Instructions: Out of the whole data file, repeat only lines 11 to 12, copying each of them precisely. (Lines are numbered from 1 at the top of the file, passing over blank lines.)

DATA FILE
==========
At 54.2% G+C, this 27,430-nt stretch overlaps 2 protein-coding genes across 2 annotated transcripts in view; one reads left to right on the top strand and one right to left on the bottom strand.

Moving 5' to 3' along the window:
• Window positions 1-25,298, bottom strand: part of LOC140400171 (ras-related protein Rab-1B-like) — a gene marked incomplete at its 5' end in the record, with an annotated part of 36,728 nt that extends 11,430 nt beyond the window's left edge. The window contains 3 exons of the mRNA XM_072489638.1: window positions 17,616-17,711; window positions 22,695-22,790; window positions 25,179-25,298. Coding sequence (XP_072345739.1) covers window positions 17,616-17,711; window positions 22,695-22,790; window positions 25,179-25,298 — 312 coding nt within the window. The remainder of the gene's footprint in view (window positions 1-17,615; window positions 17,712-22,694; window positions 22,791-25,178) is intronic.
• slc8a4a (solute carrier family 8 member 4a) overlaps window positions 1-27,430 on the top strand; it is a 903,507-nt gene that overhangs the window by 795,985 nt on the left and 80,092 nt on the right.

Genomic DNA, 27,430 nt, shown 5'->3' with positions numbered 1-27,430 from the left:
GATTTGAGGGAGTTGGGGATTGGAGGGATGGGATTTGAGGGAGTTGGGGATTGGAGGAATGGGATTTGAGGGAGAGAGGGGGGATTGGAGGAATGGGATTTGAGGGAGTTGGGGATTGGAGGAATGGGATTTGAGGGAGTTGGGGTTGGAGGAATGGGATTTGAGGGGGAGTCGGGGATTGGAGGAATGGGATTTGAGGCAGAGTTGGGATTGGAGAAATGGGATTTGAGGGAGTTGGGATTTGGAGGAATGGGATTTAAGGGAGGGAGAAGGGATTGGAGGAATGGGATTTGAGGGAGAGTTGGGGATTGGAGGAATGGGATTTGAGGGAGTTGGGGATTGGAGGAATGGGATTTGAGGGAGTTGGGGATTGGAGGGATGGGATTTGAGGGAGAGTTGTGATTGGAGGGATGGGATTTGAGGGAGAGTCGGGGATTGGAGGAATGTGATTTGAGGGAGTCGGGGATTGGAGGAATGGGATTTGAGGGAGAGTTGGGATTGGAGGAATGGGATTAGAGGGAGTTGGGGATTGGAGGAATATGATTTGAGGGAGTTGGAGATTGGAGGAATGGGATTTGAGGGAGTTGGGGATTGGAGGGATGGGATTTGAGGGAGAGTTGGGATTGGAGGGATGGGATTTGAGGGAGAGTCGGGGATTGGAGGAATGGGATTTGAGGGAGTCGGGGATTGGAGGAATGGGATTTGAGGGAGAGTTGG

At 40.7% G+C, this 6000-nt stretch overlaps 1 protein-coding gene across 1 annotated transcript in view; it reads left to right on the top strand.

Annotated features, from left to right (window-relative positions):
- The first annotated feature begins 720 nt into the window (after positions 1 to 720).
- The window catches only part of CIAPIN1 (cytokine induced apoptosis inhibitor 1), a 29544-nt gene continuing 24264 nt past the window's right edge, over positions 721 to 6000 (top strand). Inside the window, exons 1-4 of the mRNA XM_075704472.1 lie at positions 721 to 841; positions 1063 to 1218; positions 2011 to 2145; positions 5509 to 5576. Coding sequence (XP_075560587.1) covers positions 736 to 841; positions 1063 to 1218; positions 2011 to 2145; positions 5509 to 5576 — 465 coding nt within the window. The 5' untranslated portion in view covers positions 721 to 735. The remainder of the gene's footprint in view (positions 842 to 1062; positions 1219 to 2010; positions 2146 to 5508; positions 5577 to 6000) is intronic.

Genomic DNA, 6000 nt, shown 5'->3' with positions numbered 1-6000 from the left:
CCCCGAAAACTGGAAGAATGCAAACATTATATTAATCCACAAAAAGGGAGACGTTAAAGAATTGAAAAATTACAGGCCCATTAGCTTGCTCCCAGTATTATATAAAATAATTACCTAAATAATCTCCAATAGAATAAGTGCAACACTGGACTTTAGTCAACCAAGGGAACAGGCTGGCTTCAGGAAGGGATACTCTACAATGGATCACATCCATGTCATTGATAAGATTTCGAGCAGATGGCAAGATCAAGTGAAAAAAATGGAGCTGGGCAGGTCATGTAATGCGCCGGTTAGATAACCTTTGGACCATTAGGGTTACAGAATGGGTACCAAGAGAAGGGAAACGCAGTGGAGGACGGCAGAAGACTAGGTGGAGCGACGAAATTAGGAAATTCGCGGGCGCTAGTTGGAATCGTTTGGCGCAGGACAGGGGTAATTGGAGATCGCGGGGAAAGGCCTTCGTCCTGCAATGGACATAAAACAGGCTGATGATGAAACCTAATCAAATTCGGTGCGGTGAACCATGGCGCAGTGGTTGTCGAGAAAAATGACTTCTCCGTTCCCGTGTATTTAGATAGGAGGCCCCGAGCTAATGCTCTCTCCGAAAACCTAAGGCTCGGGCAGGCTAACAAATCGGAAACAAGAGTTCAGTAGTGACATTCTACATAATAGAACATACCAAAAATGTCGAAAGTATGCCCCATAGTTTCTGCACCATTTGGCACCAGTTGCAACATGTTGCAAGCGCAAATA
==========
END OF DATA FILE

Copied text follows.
Genomic DNA, 6000 nt, shown 5'->3' with positions numbered 1-6000 from the left:
CCCCGAAAACTGGAAGAATGCAAACATTATATTAATCCACAAAAAGGGAGACGTTAAAGAATTGAAAAATTACAGGCCCATTAGCTTGCTCCCAGTATTATATAAAATAATTACCTAAATAATCTCCAATAGAATAAGTGCAACACTGGACTTTAGTCAACCAAGGGAACAGGCTGGCTTCAGGAAGGGATACTCTACAATGGATCACATCCATGTCATTGATAAGATTTCGAGCAGATGGCAAGATCAAGTGAAAAAAATGGAGCTGGGCAGGTCATGTAATGCGCCGGTTAGATAACCTTTGGACCATTAGGGTTACAGAATGGGTACCAAGAGAAGGGAAACGCAGTGGAGGACGGCAGAAGACTAGGTGGAGCGACGAAATTAGGAAATTCGCGGGCGCTAGTTGGAATCGTTTGGCGCAGGACAGGGGTAATTGGAGATCGCGGGGAAAGGCCTTCGTCCTGCAATGGACATAAAACAGGCTGATGATGAAACCTAATCAAATTCGGTGCGGTGAACCATGGCGCAGTGGTTGTCGAGAAAAATGACTTCTCCGTTCCCGTGTATTTAGATAGGAGGCCCCGAGCTAATGCTCTCTCCGAAAACCTAAGGCTCGGGCAGGCTAACAAATCGGAAACAAGAGTTCAGTAGTGACATTCTACATAATAGAACATACCAAAAATGTCGAAAGTATGCCCCATAGTTTCTGCACCATTTGGCACCAGTTGCAACATGTTGCAAGCGCAAATA